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Thursday, January 05, 2006

Apparently, an unsavory pair has been visiting gas stations, stealing atlases, and then trying to return them to other unsuspecting stations as defective. The atlases, including some from Midwest Map, run between $25 and $50. One suspect has been identified and law enforcement has been requested to put out a scam alert.

Via GMToday.com (Greater Milwaukee)

by Adena Schutzberg on 01/05 at 06:00 AM | Comments | Bookmark and Share

Greg Sterling posting at Search Engine Journal tipped me off to a new mapping function appearing in Gmail. Turns out, messages that come in with addresses have a link on right titled “Map This.” It’s near the sponsored links, reports Sterling. He points to this page for Google’s explanation (no human reads your mail!).

Sterling makes a good point that putting something of value “over there” draws more attention to the ads “over there.”

I guess once we all griped about the autolinks appearing magically by default on webpages when the Google Toolbar was installed, Google pushed that functionality over to GMail.

by Adena Schutzberg on 01/05 at 06:00 AM | Comments | Bookmark and Share

The contest, officially, the Wacky Warning Label Contest, is in its ninth year and attempts to show how fear of lawsuits is making for some “wacky” labels. Michigan Lawsuit Abuse Watch, or M-LAW sponsors the event.

Third place went to a Coloradan who found ” a cocktail napkin printed with a map of the waters around Hilton Head, S.C.” The lable: “Not to be used for navigation.”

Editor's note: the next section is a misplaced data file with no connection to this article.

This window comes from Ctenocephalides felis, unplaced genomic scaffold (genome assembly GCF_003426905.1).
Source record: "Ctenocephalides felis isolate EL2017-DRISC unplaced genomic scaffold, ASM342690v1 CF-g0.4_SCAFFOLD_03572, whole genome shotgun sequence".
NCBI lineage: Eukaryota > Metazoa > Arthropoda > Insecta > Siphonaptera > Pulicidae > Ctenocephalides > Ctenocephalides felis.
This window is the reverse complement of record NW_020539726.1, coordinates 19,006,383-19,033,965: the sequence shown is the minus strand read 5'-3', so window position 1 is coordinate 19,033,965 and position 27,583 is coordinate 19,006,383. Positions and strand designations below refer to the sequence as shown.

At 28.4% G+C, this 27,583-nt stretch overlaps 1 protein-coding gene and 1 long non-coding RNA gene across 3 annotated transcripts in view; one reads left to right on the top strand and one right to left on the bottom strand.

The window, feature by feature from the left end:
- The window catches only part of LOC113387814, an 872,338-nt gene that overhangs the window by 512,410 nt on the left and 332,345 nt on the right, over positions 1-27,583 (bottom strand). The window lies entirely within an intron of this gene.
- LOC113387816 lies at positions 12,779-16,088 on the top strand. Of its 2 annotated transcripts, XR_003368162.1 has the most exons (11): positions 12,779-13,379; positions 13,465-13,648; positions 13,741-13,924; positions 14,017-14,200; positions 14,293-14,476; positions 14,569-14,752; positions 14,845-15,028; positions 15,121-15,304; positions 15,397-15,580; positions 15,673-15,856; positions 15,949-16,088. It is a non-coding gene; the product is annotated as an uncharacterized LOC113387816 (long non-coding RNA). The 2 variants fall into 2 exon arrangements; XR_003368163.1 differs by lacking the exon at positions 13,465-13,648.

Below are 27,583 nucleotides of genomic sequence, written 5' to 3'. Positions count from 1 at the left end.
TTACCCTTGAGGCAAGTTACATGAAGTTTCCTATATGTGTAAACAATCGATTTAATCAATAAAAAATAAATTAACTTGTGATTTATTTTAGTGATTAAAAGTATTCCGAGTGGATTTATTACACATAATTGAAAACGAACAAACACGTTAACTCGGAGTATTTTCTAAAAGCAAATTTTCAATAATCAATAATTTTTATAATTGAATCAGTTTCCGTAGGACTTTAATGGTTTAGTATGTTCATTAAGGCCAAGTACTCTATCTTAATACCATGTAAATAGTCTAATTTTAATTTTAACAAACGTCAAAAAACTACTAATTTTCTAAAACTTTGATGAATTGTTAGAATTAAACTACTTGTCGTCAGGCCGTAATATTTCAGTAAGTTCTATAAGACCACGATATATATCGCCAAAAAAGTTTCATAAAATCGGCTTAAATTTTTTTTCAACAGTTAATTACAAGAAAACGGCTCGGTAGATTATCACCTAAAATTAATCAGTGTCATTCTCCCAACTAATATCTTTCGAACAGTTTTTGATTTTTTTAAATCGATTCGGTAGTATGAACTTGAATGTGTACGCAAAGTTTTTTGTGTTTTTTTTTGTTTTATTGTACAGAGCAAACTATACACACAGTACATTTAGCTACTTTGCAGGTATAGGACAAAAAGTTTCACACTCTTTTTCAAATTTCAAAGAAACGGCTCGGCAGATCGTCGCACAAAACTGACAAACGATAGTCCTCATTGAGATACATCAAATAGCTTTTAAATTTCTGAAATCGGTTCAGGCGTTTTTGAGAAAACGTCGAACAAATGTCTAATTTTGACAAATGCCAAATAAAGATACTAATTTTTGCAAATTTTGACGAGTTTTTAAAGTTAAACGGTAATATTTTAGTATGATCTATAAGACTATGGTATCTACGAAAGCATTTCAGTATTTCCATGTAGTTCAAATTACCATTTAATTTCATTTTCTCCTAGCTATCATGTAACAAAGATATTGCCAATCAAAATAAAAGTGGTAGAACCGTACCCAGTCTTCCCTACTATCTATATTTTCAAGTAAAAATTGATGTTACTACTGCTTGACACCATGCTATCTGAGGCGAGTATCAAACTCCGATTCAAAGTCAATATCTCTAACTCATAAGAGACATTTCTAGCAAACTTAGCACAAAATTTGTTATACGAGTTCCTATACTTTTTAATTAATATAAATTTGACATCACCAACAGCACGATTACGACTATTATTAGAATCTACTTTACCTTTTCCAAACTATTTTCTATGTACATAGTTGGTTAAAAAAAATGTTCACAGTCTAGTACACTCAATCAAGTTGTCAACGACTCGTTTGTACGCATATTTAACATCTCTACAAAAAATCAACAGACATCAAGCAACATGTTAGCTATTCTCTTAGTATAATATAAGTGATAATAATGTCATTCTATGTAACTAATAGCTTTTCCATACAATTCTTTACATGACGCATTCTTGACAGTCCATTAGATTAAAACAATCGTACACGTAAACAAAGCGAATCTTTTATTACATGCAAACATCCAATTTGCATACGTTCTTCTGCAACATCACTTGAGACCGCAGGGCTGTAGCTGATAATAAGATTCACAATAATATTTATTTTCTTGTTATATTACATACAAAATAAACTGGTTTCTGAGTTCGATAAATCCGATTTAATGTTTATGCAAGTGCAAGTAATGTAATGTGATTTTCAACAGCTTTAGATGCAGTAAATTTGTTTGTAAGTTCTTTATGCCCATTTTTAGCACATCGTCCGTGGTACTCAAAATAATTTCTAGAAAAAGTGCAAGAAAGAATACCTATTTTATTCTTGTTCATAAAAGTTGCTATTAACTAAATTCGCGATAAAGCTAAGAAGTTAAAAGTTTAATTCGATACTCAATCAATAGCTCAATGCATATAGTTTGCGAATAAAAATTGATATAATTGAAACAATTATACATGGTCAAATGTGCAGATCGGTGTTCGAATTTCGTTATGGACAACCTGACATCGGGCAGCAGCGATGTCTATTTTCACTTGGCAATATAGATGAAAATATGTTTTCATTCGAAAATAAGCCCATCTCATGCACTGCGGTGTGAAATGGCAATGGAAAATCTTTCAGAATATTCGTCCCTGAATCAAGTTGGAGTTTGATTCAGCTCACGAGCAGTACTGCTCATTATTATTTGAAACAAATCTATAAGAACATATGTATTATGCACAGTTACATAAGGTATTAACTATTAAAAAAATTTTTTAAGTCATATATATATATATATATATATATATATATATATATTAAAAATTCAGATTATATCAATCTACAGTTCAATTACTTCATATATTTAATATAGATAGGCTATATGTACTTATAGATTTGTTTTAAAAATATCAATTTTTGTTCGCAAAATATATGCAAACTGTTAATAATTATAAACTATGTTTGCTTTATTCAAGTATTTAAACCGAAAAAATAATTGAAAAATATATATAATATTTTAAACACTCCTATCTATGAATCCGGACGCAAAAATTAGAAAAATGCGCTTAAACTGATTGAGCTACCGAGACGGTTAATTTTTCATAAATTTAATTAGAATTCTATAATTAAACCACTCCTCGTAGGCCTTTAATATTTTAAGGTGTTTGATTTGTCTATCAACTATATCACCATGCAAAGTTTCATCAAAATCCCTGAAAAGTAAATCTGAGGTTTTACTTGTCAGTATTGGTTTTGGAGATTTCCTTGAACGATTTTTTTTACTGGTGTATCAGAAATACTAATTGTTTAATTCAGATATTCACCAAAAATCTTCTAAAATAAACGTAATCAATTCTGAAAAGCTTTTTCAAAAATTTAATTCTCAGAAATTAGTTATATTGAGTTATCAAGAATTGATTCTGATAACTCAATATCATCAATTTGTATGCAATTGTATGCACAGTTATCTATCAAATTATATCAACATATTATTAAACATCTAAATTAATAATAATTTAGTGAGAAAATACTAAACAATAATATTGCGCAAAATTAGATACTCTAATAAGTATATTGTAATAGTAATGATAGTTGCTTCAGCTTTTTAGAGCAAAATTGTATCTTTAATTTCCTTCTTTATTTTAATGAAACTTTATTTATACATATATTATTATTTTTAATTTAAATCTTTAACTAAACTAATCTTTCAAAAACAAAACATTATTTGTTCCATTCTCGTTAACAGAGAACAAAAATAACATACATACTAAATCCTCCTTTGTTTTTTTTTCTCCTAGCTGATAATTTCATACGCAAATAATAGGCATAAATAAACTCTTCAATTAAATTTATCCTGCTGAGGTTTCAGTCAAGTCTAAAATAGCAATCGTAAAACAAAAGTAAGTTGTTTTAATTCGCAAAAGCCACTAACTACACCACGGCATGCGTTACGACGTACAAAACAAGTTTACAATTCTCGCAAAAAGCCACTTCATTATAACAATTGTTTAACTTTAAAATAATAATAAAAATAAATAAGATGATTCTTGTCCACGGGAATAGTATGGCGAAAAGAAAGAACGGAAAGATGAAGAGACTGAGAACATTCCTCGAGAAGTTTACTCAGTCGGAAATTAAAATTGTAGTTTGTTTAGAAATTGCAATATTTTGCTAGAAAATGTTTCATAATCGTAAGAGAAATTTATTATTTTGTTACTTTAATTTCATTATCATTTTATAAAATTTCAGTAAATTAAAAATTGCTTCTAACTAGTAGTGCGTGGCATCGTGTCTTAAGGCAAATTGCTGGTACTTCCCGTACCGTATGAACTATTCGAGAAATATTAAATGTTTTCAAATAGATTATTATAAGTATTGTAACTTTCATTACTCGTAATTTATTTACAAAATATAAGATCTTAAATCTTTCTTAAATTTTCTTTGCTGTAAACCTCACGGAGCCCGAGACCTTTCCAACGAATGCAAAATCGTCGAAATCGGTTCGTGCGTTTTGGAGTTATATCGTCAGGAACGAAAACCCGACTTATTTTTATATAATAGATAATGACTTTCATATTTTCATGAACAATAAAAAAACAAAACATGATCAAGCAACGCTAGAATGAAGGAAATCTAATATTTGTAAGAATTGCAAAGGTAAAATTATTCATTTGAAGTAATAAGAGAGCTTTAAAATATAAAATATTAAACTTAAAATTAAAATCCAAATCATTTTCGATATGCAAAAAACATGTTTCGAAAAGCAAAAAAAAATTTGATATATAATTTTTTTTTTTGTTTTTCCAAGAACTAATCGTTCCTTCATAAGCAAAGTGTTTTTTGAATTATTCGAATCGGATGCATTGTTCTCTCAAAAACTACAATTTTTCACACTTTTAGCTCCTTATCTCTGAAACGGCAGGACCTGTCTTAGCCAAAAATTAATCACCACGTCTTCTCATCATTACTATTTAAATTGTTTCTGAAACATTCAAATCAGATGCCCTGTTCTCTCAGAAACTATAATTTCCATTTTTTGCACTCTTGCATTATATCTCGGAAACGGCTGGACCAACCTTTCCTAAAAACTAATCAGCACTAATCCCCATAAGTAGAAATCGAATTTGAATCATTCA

First prize went to a label stating: “Do not use this tool as a hair dryer.” It was on a heat gun/pain remover that reaches 1000 degrees. Good advice.

Via Townhall.com

by Adena Schutzberg on 01/05 at 06:00 AM | Comments | Bookmark and Share

Our last poll asked about how visitor interact with map mashups. Pretty mixed bag from the 46 respondents:

28% build them.
17% use them.
26% know what they are.
28% don’t know what they are.

Our new poll asks about Microsoft’s acquisition of GeoTango before Christmas. Vote on the lower right hand side of the main page.

by Adena Schutzberg on 01/05 at 06:00 AM | Comments | Bookmark and Share

Wednesday, January 04, 2006

I heard about a new podcast search tool from Poynter.org called podzinger.com. It uses voice recognition from BBN Technologies.

With it I found some new (to me) GIS related podcasts:

Tim Hibbard talks about “”Where’s Tim?”, GPS technologies, where we see the future of GPS going, and Web 2.0 APIs.” on Podcaststudio.net.

IT Conversations offers John Hanke of Google and Robert DeNaro of NAVTEQ from last year’s Where 2.0.

by Adena Schutzberg on 01/04 at 09:06 AM | Comments | Bookmark and Share
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